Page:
Beatlemania!

Aside from MST3K, I think the group that has had the biggest influence on my life has been the Beatles. Their humor, their creativity and their talent has done so much for me.

My father was a film historian, so we had a video tape recorder pre-VCR that recorded on one-hour reels. One of the movies we had was Yellow Submarine, taped off TV with a break in the middle when the reels had to be changed. I probably wore those reels out, and then, when we got a VCR and got a tape of Yellow Submarine, I wore the tape out. I used to be able to recite the entire movie from beginning to end.

Of course, that got me into the music. My father, who didn’t normally like rock music, had an LP of Sgt. Pepper’s Lonely Heart’s Club Band which I also wore out.

When I was a little older, I saw A Hard Day’s Night and I still think it’s one of the best musical films ever made. It’s absolutely brilliant. (I admit I do have a fondness for Dick Lester’s films.)

Most recently, I watched all eight hours of Peter Jackson’s The Beatles: Get Back, which I thought was brilliant and such a difference from the Let it Be film. Watching those two, it’s like you’re watching two completely different sets of Beatles make the same album.

Of course, not everyone likes The Beatles. I’ll end this with something for those of you who don’t like the Fab Four-

8 Likes

For anyone else like me who watched Comedy Central on a loop in the ‘90s, you probably watched The Rutles: All You Need Is Cash on a loop. It’s one thing to parody something, but it’s another thing to parody something well. The songs in it aren’t just good as parodies of The Beatles’ music; it’s actually good music on its own! Through the magic of Discogs, I recently obtained the soundtrack album, and it’s just as good as I remember.

Here’s one of the songs on the album, “Ouch”, a parody of “Help!”

8 Likes

I agree wholeheartedly. The music was great, I suspect thanks mostly to Neil Innes. The parody was brilliant, and if you’ve ever seen the documentary The Compleat Beatles, many of the scenes track very closely.
The scene with Bianca Jagger helping Eric Idle’s Paul-type character compose a song had me rolling on the floor.

3 Likes

Apparently John Lennon loved the Rutles movie so much that he refused to give back the preview copy they gave him.

4 Likes

I’ve spoken of this elsewhere…

The Beatles weren’t just a band I liked, something I listened to, they were, aside from my parents, the most important, life-changing element in my life. Growing up, I knew I was looking for something, I just didn’t know what it was until I found them. Then it was like, “Oh yeah, I want this, I want to do this too”

The music was the soundtrack to my life, it’s been with me every day since I discovered it. My lists of favorite songs, favorite band, favorite albums, all topped by the Beatles. The books, the movies, I have it all, love it all.

5 Likes

I’ll admit that while I do like some of the Beatles songs, they’re far from my favorite group. But since there are some big fans here, I’d like to ask a question that has always bothered me.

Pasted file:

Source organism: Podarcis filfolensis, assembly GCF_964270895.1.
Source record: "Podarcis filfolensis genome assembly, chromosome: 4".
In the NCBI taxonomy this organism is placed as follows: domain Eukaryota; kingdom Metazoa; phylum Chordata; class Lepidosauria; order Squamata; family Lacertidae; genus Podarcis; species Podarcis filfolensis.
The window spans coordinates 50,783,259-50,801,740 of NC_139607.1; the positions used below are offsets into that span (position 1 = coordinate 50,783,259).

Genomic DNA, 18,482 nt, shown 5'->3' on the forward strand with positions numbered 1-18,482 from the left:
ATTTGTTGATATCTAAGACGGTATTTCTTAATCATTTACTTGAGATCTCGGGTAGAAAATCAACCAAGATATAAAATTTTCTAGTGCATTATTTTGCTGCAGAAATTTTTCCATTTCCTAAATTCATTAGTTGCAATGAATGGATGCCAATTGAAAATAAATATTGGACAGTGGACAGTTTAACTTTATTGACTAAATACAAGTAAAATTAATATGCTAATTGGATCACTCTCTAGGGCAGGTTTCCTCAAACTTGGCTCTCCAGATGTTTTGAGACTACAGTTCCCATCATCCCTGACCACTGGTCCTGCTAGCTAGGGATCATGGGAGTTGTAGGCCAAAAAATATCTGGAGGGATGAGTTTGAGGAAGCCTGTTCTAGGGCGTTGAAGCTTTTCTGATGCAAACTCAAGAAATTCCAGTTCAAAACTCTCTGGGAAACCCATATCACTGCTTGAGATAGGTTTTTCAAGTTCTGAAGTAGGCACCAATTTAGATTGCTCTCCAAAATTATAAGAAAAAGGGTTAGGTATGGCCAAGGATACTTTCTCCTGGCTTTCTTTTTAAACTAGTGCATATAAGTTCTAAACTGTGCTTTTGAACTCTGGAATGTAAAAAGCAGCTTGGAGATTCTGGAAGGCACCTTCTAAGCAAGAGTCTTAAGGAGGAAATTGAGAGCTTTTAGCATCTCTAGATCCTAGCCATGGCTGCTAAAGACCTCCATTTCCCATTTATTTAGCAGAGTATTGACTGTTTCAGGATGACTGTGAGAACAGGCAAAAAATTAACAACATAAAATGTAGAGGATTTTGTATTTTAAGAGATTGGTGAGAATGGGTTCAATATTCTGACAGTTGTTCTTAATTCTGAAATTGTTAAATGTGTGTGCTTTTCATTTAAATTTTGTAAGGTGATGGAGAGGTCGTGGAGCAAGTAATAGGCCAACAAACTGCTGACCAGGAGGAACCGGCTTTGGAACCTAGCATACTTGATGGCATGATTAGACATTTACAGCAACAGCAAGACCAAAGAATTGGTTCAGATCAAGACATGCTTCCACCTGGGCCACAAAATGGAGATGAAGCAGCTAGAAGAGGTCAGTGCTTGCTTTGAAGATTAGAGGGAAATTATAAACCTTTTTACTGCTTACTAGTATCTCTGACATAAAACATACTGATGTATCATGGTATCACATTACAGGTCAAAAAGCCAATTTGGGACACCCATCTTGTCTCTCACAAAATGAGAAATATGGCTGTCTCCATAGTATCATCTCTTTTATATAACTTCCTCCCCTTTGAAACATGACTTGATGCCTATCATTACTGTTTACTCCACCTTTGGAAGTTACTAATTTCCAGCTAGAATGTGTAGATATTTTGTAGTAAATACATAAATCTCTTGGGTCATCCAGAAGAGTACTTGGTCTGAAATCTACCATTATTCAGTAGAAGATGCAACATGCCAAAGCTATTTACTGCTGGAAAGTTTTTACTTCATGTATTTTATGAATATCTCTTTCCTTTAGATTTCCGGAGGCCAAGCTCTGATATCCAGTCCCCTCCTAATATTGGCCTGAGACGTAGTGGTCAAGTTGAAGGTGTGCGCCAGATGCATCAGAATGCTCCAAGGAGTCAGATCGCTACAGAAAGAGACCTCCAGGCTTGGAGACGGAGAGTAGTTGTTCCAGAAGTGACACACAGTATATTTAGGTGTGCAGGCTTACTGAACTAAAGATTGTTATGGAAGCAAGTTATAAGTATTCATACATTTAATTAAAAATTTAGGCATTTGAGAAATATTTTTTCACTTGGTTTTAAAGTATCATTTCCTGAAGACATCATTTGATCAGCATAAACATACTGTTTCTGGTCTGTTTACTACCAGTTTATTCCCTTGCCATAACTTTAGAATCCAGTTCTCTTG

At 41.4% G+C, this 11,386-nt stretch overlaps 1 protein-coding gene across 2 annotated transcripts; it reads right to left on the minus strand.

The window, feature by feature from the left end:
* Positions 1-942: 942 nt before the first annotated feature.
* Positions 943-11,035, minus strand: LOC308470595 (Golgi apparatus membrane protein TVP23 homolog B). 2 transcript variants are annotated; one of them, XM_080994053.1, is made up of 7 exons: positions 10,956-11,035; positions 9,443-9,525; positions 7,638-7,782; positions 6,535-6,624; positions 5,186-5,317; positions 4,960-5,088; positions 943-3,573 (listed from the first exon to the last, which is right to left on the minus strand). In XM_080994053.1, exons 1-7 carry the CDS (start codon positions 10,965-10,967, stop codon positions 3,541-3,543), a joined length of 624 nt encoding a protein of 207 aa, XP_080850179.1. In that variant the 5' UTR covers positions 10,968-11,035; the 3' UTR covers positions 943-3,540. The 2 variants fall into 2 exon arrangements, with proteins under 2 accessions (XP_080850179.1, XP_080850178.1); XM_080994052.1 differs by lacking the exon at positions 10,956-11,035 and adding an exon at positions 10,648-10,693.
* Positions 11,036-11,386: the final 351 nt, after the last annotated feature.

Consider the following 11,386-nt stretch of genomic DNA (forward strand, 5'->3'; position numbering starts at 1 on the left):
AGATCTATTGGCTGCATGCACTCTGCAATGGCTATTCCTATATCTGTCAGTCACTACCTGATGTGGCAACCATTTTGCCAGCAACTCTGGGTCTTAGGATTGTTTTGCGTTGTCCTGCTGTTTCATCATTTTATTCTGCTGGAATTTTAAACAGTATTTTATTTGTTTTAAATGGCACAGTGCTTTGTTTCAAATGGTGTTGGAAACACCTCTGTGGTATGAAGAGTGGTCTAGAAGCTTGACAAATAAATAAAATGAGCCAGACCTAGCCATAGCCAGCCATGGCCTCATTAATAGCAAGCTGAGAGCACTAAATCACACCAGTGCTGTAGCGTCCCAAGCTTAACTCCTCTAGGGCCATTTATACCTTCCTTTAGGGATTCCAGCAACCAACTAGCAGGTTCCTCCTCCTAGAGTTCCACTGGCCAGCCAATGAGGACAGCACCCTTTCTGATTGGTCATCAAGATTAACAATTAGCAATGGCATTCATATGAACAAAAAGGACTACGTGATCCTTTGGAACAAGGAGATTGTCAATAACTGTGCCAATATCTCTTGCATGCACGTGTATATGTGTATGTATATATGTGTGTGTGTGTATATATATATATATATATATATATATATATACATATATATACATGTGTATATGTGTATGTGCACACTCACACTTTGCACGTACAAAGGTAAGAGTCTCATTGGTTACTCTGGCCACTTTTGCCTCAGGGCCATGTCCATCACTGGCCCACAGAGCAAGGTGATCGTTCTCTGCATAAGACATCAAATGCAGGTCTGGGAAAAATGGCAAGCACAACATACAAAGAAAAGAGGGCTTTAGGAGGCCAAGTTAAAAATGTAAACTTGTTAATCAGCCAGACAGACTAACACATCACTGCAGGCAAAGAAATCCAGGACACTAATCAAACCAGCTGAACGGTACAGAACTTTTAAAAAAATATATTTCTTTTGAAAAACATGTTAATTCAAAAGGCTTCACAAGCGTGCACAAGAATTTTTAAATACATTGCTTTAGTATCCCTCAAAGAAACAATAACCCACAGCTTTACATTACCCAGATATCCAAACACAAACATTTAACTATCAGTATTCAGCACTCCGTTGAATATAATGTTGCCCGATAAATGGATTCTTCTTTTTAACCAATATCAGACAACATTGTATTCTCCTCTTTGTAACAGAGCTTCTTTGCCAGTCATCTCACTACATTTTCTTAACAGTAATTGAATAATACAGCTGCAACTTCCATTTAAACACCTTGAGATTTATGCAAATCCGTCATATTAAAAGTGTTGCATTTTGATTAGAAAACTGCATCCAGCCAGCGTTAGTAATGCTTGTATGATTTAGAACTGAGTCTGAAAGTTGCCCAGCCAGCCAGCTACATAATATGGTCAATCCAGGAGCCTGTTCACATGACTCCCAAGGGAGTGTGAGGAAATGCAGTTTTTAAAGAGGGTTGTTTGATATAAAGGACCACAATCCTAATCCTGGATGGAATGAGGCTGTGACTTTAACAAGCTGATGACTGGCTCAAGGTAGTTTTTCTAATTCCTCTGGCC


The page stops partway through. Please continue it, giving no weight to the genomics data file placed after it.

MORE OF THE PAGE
What’s going on with “The Long and Winding Road”? The lyrics are quiet and soft, but there’s this bombastic orchestration going on that doesn’t seem to fit with the tone of the song at all. I think I’d love the song without that.

1 Like

That’s Phil Spector’s overproducing.

I think you’d like the original, more pared-down version from Let It Be… Naked, which is Let It Be but without Spector’s meddling.

Billy Preston’s magic comes through so much better here.

7 Likes

Yes! That’s much more fitting to the lyrics and tune! Way better than the one I’ve heard before.

3 Likes

It is possible that I found some inspiration from the Fab Four.

9 Likes

So glad you like it!

3 Likes

My favorite song ever? “Blackbird.”

3 Likes

If you watch the Get Back documentary, there are several scenes where Paul is noodling around on a piano with Long And Winding Road. Beautiful. He does the same with Let It be and again you can hear the artistry in the music and the lyrics without the added noise.

3 Likes

Movie wise: The Mads have spoken about Python as being the originators of a style of comedy they like, though in truth it was the Goons that started that (and maybe someone even further back inspired them). But you can see that type of comedy in Beatles films. The intermission in “Help!” (for example) was Goons-like / later, Pythioneqsue.

A Hard Days Night is a classic, but Help is really funny IMHO.

4 Likes

The Rutles was created by Monty Python’s Eric Idle along with Neil Innes of the Bonzo Dog Doo-Dah Band for their show Rutland Weekend Television. Innes had incredible musical talent, so it’s not surprise that the music is (almost) as good as the originals.

Innes also did the soundtrack for Monty Python and the Holy Grail.

3 Likes

I consider Spike Milligan to be “Patient Zero” of what later came to be called “Pythonesque” humor. Without him I think the history of comedy over the past 70 years or so would be very different.

4 Likes

The mock heroic theme that played between a lot of scenes was library stuff, but all the rest of the music in the movie was Neil’s.

2 Likes

Here’s a fun George Harrison video with some Pythons: George Harrison - Crackerbox Palace - YouTube

2 Likes

I just remembered another Neil Innes-Beatles connection. The only band other than The Beatles to perform in a Beatles movie is The Bonzo Dog Doo-Dah Band in the movie Magical Mystery Tour. The Bonzo Dog Doo-Dah Band featured Vivian Stanshall and… Neil Innes.

2 Likes

They played “Death Cab for Cutie” in the movie, with Stanshall on lead vocals. I like this song better, though, with Neil singing.

1 Like